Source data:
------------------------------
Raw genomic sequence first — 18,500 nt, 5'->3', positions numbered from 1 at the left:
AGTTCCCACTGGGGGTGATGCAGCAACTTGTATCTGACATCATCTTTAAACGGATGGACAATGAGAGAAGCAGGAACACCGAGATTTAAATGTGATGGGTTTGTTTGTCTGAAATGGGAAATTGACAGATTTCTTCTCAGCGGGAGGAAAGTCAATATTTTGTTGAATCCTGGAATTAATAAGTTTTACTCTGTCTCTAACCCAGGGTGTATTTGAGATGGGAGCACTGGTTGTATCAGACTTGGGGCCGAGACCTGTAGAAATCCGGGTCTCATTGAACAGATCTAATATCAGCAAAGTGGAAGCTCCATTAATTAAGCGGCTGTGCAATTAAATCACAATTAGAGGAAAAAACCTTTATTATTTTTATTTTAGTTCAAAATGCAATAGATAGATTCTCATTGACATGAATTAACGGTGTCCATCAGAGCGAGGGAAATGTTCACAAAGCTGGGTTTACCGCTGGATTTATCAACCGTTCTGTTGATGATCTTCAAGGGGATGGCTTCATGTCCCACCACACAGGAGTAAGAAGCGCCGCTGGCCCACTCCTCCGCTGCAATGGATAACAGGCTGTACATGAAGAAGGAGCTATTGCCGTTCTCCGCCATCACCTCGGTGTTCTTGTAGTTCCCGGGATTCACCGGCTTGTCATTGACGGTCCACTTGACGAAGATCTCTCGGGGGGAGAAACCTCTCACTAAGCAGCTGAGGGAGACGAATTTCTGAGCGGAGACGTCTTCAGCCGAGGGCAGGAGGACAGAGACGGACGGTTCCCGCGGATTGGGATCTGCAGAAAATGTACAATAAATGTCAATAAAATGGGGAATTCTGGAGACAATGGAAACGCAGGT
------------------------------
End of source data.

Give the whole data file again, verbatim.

Raw genomic sequence first — 18,500 nt, 5'->3', positions numbered from 1 at the left:
AGTTCCCACTGGGGGTGATGCAGCAACTTGTATCTGACATCATCTTTAAACGGATGGACAATGAGAGAAGCAGGAACACCGAGATTTAAATGTGATGGGTTTGTTTGTCTGAAATGGGAAATTGACAGATTTCTTCTCAGCGGGAGGAAAGTCAATATTTTGTTGAATCCTGGAATTAATAAGTTTTACTCTGTCTCTAACCCAGGGTGTATTTGAGATGGGAGCACTGGTTGTATCAGACTTGGGGCCGAGACCTGTAGAAATCCGGGTCTCATTGAACAGATCTAATATCAGCAAAGTGGAAGCTCCATTAATTAAGCGGCTGTGCAATTAAATCACAATTAGAGGAAAAAACCTTTATTATTTTTATTTTAGTTCAAAATGCAATAGATAGATTCTCATTGACATGAATTAACGGTGTCCATCAGAGCGAGGGAAATGTTCACAAAGCTGGGTTTACCGCTGGATTTATCAACCGTTCTGTTGATGATCTTCAAGGGGATGGCTTCATGTCCCACCACACAGGAGTAAGAAGCGCCGCTGGCCCACTCCTCCGCTGCAATGGATAACAGGCTGTACATGAAGAAGGAGCTATTGCCGTTCTCCGCCATCACCTCGGTGTTCTTGTAGTTCCCGGGATTCACCGGCTTGTCATTGACGGTCCACTTGACGAAGATCTCTCGGGGGGAGAAACCTCTCACTAAGCAGCTGAGGGAGACGAATTTCTGAGCGGAGACGTCTTCAGCCGAGGGCAGGAGGACAGAGACGGACGGTTCCCGCGGATTGGGATCTGCAGAAAATGTACAATAAATGTCAATAAAATGGGGAATTCTGGAGACAATGGAAACGCAGGT